Finding the unexpected benefits of wireless
A solid wireless foundation supports a growing number of applications
By Andrew Nolan
When industrial wireless began inching its way into the process industries a few years ago, saving money by eliminating hard-wiring costs was probably the most talked-about benefit. Shortly after that, the enabling of a mobile workforce started becoming a bigger part of the conversation. Then, it evolved to include the ability to use information gathered from wireless to optimize operations.
Truly, as wireless has taken a greater hold in plants, more benefits have revealed themselves to manufacturers. The latest of these appears to be flexibility; that is, many plant managers are finding the nature of wireless technology allows them to address applications other than those for which they were originally installed to improve operations.
One example of this can be found at the HollyFrontier’s El Dorado refinery in southeast Kansas, which discovered several uses for its industrial wireless mesh network on top of its original application. Along with direct access to Cushing, Okla.—a major crude oil hub—the El Dorado refinery is one of the largest refineries in the Plains and Rocky Mountain regions.
The refinery originally implemented a network of wireless transmitters as part of an initiative to effectively monitor pressures across the facility’s flare system. The plant’s wired monitoring system could not cost-effectively reach remote monitoring locations for a facility spanning almost one square mile. As a result, plant personnel spent considerable amounts of time investigating equipment in their respective units.
The logical solution, of course, was to research wireless possibilities. Given the sheer distance that needed to be covered, eliminating the costs for hard wiring was the easiest way to make the project more feasible. But the El Dorado Refinery would also later discover the flexibility of a robust mesh network would translate into other benefits.
Laying the groundwork
The first implementation steps involved directly interviewing plant personnel from various units across the facility to determine where wireless implementations could make the most impact. The company developed an informational guide to help employees understand wireless capabilities and what the company hoped to accomplish with such applications.
Plant personnel developed estimates for wired and wireless engineering, equipment and installation costs, and broke down competitive wireless technologies from suppliers. The refinery diligently researched technologies, hosted on-site visits with vendors, and obtained customer testimonials to educate themselves on both of the technologies available to determine which one was the best fit for their situation.
Specific criteria were considered for their wireless implementation:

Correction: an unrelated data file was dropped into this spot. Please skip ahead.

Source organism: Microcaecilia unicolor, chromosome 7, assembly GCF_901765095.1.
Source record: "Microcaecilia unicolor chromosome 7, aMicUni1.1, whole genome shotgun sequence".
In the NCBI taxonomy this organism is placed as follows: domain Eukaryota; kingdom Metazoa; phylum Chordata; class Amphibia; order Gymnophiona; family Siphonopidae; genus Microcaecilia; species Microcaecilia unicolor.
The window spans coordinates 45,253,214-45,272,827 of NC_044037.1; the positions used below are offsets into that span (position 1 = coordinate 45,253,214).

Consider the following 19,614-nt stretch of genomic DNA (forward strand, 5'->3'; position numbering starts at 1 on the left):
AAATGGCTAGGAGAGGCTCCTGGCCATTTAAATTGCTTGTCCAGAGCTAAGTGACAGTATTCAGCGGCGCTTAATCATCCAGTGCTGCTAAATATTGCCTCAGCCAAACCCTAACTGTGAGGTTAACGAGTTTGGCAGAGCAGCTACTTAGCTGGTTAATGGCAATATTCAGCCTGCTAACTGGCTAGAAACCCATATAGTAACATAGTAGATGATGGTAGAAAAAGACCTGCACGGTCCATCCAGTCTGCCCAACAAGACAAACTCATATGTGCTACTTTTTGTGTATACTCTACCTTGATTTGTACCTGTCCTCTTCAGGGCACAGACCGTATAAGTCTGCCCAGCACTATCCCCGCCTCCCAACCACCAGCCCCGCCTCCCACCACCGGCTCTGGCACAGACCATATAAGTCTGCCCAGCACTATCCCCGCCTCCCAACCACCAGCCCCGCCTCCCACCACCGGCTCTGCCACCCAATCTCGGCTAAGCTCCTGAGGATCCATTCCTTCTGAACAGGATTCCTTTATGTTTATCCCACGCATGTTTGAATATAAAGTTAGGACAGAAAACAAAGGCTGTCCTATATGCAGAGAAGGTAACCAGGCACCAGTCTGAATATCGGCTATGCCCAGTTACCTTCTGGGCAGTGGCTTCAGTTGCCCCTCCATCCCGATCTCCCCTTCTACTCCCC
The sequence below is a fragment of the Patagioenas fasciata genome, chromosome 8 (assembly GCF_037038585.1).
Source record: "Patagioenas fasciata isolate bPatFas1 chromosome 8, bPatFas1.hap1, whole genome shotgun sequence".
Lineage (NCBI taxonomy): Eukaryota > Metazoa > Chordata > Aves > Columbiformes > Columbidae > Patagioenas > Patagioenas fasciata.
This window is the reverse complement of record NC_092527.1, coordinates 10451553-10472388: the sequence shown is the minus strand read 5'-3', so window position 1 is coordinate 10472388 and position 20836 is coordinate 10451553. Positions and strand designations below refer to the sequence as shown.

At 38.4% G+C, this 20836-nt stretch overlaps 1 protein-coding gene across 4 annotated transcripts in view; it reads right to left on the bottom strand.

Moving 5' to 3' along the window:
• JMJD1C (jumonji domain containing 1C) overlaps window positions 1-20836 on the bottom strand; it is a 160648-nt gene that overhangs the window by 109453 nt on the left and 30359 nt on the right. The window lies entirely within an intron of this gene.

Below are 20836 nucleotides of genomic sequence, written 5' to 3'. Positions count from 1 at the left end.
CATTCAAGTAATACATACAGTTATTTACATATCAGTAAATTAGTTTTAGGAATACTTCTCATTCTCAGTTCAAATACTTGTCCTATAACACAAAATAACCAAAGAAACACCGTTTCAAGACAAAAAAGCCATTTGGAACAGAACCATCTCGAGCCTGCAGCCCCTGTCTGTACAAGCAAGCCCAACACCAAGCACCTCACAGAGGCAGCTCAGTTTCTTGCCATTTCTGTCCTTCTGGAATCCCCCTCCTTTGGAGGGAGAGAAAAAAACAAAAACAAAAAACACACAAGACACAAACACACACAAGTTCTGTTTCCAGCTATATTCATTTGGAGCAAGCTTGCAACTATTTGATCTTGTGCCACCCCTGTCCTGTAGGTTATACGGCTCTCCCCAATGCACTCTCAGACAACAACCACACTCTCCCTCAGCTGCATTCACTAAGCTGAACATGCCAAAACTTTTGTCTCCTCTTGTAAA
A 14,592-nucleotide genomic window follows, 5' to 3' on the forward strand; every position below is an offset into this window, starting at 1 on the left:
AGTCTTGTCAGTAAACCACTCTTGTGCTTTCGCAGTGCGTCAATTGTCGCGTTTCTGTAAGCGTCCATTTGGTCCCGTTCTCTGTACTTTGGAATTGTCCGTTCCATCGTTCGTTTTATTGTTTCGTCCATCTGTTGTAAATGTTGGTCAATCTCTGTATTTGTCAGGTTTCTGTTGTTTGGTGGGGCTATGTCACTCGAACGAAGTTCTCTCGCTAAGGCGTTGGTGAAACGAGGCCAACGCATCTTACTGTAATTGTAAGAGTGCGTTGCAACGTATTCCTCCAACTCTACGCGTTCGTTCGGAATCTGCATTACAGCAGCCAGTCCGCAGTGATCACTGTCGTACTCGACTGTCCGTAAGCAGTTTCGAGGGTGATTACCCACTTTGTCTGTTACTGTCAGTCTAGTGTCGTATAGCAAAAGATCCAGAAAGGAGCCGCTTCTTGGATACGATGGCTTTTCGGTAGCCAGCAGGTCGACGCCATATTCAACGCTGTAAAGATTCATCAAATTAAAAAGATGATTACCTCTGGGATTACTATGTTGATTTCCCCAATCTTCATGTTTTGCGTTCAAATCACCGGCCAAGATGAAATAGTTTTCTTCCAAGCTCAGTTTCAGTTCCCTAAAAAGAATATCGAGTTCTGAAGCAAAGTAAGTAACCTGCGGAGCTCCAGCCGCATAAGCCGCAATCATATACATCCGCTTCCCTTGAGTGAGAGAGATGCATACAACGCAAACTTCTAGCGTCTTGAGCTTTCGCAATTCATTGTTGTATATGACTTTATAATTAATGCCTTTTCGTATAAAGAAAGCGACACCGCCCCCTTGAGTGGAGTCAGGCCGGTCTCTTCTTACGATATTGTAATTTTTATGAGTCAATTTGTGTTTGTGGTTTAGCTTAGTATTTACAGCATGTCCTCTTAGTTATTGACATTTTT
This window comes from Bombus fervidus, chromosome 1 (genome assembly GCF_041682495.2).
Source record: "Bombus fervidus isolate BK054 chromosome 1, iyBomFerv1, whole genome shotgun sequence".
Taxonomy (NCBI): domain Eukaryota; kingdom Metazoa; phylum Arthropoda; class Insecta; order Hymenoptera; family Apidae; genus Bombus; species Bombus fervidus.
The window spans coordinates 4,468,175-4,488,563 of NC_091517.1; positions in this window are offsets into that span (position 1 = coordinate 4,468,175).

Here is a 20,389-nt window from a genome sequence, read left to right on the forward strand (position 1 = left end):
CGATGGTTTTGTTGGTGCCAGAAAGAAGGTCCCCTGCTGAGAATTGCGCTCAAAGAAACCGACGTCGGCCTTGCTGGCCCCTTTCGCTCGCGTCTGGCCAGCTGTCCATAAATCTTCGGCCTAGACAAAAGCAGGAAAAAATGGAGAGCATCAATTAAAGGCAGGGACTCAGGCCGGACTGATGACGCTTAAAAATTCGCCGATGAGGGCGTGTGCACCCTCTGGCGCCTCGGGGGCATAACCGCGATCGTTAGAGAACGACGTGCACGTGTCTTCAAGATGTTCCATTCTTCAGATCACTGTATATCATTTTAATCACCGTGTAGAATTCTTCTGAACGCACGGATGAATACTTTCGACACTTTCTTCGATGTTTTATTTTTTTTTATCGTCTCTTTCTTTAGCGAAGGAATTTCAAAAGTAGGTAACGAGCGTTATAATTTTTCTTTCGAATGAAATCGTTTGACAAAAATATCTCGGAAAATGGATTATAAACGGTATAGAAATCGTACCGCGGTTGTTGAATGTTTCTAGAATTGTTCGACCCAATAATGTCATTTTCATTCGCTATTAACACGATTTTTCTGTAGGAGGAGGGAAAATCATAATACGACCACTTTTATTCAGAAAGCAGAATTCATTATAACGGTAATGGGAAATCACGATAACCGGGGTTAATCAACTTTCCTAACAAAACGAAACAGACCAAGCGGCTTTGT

- Cost – With future expansion in mind, its transmitters needed to have a low future capital cost as instruments were added to the mesh network. The incremental cost of each additional transmitter becomes significant as the network grows.
- Network speed and expandability – The El Dorado refinery needed a network that would have little or no network latency but also one what would remain unified no matter how large it became. With data being sent back and forth constantly, speed and reliability was of the utmost importance.
- Integration – The refinery had little time for compatibility problems and wanted its network to integrate smoothly with its distributed control system (DCS). Furthermore, the El Dorado refinery had a future vision of Wi-Fi-centered implementations, including mobile operator stations and live video cameras, which it wanted to have the ability to add to the network with no additional infrastructure costs.
After reviewing exactly what wireless implementation it would need and vetting its options, HollyFrontier’s El Dorado refinery worked with Honeywell to implement a wireless mesh network across the refinery. Not only would installing wireless pressure transmitters allow the refinery to quickly detect pressure changes across the facility, it also allowed the company to save manpower and time while improving decision making at the refinery. The refinery’s existing system architecture made the implementation and integration of the wireless network much simpler, considering the refinery already operated a Honeywell DCS.
The El Dorado refinery’s wireless mesh network was formed with industrial wireless nodes, called multinodes, which self-discover to create an industrial mesh network within seconds and expand the process control network into the field. A self-healing system, each individual multinode communicates with two others in the event of interference or unforeseen error, with each transmitter doing the same. Additionally, the refinery saw the system’s gateway as the single point of network instability and installed two units to promote redundancy and eliminate the potential of failure.
Before the implementation of the actual wireless mesh network, the refinery conducted a site survey to determine the best placement of multinodes, transmitters, and gateways, and to gauge appropriate signal strength. Using an initial implementation of eight multinodes, two gateways and 17 wireless pressure transmitters, El Dorado formed all of its operating process units into a single, seamless network.
The architecture is also multi-functional and supports Wi-Fi devices as well as wireless transmitters. With this functionality comes several direct benefits:
- Engineers can connect ISA100 hardware compliant wireless I/O devices and Wi-Fi clients to the control system.
- Network administrators can utilize communication between the DCS and wireless system to add, configure, and monitor wireless devices within the existing control system.
- Native integration of the wireless system with the DCS reduces device commissioning time and improves reliability/scalability with built-in redundancy.
Project results and more unexpected benefits
After the system was installed, the El Dorado refinery saw numerous benefits including:
- A reduction in the engineering time spent locating the precise source of increased pressure loads with the new wireless indications in place